As Hastings acknowledges, this strategy of embracing failure isn’t a great idea for every business — if you’re running a nuclear power plant, or a hospital operating room, you want people obsessed with making sure everything works perfectly. But in a business that depends on a constant flow of new ideas, comfort with failure is essential. No Rules Rules provides an intriguing template for how to get there.
Try, try again
There’s a meaningful overlap between No Rules Rules and the best business book of the year on technology and innovation, Stefan H. Thomke’s Experimentation Works: The Surprising Power of Business Experiments. Thomke, a professor at Harvard Business School, was one of the pioneers in studying how companies could use controlled experiments to improve their decisions, and in 2003 he wrote a book titled Experimentation Matters. In Experimentation Works, he offers a rigorous and engaging look not just at why experiments matter, but at “the systems, tools, organizing principles, values, and behaviors” businesses need to make experiments genuinely useful.
Even though the cost of running experiments, both online and offline, has dropped sharply, wide-scale experimentation is still relatively unusual as a tactic. The biggest tech companies — Microsoft, Amazon, Facebook, and Google — all run more than 10,000 online experiments a year, involving tens of millions of users. And online travel behemoth Booking.com, which Thomke examines in detail in the book, has basically built its entire business around experiments, performing what Thomke estimates is more than 25,000 of them a year. More traditional companies — Nike, Walmart, State Farm — have embraced experimentation, albeit on a much smaller scale. But lots of companies are still barely dipping their toes into the experimentation pool, unconvinced of the value and leery of the perceived risks.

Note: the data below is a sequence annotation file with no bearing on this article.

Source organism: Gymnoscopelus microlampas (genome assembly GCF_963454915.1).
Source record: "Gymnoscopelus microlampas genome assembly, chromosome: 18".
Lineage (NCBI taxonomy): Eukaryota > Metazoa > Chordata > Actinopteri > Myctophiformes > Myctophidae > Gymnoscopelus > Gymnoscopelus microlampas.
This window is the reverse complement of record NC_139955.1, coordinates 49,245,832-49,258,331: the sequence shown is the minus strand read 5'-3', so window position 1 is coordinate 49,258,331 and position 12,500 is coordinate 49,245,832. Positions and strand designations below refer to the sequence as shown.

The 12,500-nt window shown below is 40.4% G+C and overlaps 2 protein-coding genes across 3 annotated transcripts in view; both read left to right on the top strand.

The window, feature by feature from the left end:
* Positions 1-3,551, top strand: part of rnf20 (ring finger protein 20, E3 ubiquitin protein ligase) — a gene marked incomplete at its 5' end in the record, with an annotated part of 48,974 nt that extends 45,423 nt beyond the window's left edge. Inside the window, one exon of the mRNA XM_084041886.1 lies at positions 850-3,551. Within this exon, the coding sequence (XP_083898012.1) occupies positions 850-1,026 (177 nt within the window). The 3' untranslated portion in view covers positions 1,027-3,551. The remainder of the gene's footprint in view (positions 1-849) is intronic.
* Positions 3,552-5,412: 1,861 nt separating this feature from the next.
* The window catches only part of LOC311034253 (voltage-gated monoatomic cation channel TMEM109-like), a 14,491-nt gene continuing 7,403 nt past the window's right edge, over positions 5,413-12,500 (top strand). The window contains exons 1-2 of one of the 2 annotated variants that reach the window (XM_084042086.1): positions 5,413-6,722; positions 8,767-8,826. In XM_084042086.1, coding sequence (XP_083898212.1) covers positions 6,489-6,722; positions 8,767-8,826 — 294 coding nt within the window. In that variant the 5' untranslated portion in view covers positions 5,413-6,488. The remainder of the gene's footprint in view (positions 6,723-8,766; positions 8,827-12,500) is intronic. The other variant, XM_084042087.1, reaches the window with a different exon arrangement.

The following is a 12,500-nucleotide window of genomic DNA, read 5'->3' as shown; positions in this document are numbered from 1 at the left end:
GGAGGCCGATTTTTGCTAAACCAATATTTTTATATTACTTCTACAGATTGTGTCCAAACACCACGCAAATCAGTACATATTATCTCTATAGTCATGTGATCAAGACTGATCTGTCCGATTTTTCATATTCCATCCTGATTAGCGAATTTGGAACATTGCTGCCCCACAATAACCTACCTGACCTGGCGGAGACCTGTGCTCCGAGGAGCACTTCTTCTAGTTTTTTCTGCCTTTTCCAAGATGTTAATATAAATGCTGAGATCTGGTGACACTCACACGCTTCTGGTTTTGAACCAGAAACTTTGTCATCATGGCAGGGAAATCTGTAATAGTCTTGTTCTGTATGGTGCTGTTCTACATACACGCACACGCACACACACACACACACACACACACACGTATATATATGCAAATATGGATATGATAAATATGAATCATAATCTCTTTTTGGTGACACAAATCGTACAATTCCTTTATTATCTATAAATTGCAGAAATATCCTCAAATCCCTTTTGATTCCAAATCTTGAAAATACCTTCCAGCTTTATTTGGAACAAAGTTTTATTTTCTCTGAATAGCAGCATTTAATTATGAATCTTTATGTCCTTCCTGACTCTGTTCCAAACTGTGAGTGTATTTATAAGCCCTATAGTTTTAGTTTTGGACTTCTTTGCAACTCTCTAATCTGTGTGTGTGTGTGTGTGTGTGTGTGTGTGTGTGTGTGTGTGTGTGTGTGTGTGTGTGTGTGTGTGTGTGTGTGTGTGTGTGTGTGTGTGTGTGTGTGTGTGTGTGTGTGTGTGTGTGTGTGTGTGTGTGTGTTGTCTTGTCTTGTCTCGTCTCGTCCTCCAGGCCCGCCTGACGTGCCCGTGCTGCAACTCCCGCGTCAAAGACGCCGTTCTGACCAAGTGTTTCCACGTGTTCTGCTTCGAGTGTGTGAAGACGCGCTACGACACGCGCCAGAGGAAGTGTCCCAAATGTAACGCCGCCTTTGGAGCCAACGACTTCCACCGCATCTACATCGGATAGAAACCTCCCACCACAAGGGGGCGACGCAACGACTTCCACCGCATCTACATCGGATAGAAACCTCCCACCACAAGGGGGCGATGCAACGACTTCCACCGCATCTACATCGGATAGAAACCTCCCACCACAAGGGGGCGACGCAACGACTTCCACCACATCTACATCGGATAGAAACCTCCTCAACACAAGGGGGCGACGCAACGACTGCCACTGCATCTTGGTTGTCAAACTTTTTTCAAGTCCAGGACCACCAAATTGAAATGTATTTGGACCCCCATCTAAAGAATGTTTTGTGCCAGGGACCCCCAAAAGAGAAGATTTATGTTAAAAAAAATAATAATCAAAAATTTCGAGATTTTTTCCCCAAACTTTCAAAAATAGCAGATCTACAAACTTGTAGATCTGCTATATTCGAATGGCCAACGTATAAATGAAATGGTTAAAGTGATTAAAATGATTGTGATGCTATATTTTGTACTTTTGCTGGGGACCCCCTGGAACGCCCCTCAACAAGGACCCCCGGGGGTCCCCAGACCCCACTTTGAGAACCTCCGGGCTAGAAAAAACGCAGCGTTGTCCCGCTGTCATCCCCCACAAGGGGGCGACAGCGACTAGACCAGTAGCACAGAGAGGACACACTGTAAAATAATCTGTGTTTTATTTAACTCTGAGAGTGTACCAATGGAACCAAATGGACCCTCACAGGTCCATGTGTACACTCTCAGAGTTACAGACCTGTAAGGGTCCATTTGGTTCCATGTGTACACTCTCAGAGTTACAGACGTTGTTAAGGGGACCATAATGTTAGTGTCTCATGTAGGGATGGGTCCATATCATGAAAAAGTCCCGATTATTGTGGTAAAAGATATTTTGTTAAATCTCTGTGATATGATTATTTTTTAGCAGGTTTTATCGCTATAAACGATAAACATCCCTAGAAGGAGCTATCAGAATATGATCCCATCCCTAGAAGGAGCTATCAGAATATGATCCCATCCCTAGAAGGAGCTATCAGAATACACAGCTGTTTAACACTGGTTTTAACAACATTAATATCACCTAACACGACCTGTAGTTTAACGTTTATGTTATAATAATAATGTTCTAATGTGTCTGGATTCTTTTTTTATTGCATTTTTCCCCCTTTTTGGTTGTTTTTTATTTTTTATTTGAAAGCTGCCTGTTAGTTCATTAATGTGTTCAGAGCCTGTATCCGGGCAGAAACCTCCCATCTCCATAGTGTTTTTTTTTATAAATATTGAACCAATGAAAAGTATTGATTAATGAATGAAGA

The skepticism is easy to understand. Experimentation is often seen as just throwing stuff at the wall and seeing what sticks. It’s radically different from traditional management, in which information is channeled to decision-makers at the top who then hand down their wisdom. Experimentation requires humility, because running thousands of experiments a year is an admission that there’s a lot you don’t know about your business. And it requires a willingness to fail, as, according to Thomke, between 80 and 90 percent of experiments fail to find any positive effect.
Experimentation requires humility, because running thousands of experiments a year is an admission that there’s a lot you don’t know about your business.
Embracing experimentation also demands that companies rethink what innovation means. Businesses hunger for disruptive, nonlinear innovations that introduce entirely new technologies, transform product categories, or shake up business models. But most innovations are actually humble, small improvements in user experience or workflow or the way a website looks. These are the kinds of innovations that experiments are great at testing. And Thomke convincingly argues that such high-velocity incrementalism is tremendously valuable. He writes, “Most progress is achieved by implementing hundreds or thousands of minor improvements that can have a big cumulative impact.”